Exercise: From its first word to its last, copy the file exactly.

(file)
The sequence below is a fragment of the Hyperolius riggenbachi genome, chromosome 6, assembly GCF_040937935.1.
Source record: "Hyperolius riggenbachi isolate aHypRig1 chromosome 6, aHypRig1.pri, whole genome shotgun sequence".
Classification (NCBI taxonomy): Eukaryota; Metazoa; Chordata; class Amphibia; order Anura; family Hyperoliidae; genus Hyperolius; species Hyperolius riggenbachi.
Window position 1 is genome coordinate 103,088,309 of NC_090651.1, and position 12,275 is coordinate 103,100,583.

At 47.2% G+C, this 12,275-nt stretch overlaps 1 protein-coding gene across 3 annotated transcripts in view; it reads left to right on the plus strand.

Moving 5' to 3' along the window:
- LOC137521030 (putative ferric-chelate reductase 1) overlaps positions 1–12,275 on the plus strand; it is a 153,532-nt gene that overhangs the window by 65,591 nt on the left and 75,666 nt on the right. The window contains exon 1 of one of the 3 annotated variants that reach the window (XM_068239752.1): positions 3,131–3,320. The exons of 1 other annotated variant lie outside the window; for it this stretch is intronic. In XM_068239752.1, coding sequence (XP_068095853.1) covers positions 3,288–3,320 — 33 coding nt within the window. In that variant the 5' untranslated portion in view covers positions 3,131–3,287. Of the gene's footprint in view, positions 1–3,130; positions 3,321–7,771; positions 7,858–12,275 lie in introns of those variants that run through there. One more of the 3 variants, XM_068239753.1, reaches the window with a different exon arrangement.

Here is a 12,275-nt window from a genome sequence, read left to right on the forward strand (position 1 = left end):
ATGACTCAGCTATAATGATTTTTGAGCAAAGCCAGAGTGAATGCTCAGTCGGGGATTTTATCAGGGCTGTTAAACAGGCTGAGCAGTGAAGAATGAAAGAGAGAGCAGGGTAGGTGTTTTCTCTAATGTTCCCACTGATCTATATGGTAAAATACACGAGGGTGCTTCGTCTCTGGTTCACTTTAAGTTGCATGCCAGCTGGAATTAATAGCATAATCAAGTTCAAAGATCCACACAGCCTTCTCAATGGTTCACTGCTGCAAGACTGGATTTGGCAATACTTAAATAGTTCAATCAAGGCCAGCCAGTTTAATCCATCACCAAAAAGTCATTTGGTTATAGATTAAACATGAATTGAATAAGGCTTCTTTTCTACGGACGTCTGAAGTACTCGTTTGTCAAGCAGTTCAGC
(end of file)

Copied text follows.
The sequence below is a fragment of the Hyperolius riggenbachi genome, chromosome 6, assembly GCF_040937935.1.
Source record: "Hyperolius riggenbachi isolate aHypRig1 chromosome 6, aHypRig1.pri, whole genome shotgun sequence".
Classification (NCBI taxonomy): Eukaryota; Metazoa; Chordata; class Amphibia; order Anura; family Hyperoliidae; genus Hyperolius; species Hyperolius riggenbachi.
Window position 1 is genome coordinate 103,088,309 of NC_090651.1, and position 12,275 is coordinate 103,100,583.

At 47.2% G+C, this 12,275-nt stretch overlaps 1 protein-coding gene across 3 annotated transcripts in view; it reads left to right on the plus strand.

Moving 5' to 3' along the window:
- LOC137521030 (putative ferric-chelate reductase 1) overlaps positions 1–12,275 on the plus strand; it is a 153,532-nt gene that overhangs the window by 65,591 nt on the left and 75,666 nt on the right. The window contains exon 1 of one of the 3 annotated variants that reach the window (XM_068239752.1): positions 3,131–3,320. The exons of 1 other annotated variant lie outside the window; for it this stretch is intronic. In XM_068239752.1, coding sequence (XP_068095853.1) covers positions 3,288–3,320 — 33 coding nt within the window. In that variant the 5' untranslated portion in view covers positions 3,131–3,287. Of the gene's footprint in view, positions 1–3,130; positions 3,321–7,771; positions 7,858–12,275 lie in introns of those variants that run through there. One more of the 3 variants, XM_068239753.1, reaches the window with a different exon arrangement.

Here is a 12,275-nt window from a genome sequence, read left to right on the forward strand (position 1 = left end):
ATGACTCAGCTATAATGATTTTTGAGCAAAGCCAGAGTGAATGCTCAGTCGGGGATTTTATCAGGGCTGTTAAACAGGCTGAGCAGTGAAGAATGAAAGAGAGAGCAGGGTAGGTGTTTTCTCTAATGTTCCCACTGATCTATATGGTAAAATACACGAGGGTGCTTCGTCTCTGGTTCACTTTAAGTTGCATGCCAGCTGGAATTAATAGCATAATCAAGTTCAAAGATCCACACAGCCTTCTCAATGGTTCACTGCTGCAAGACTGGATTTGGCAATACTTAAATAGTTCAATCAAGGCCAGCCAGTTTAATCCATCACCAAAAAGTCATTTGGTTATAGATTAAACATGAATTGAATAAGGCTTCTTTTCTACGGACGTCTGAAGTACTCGTTTGTCAAGCAGTTCAGC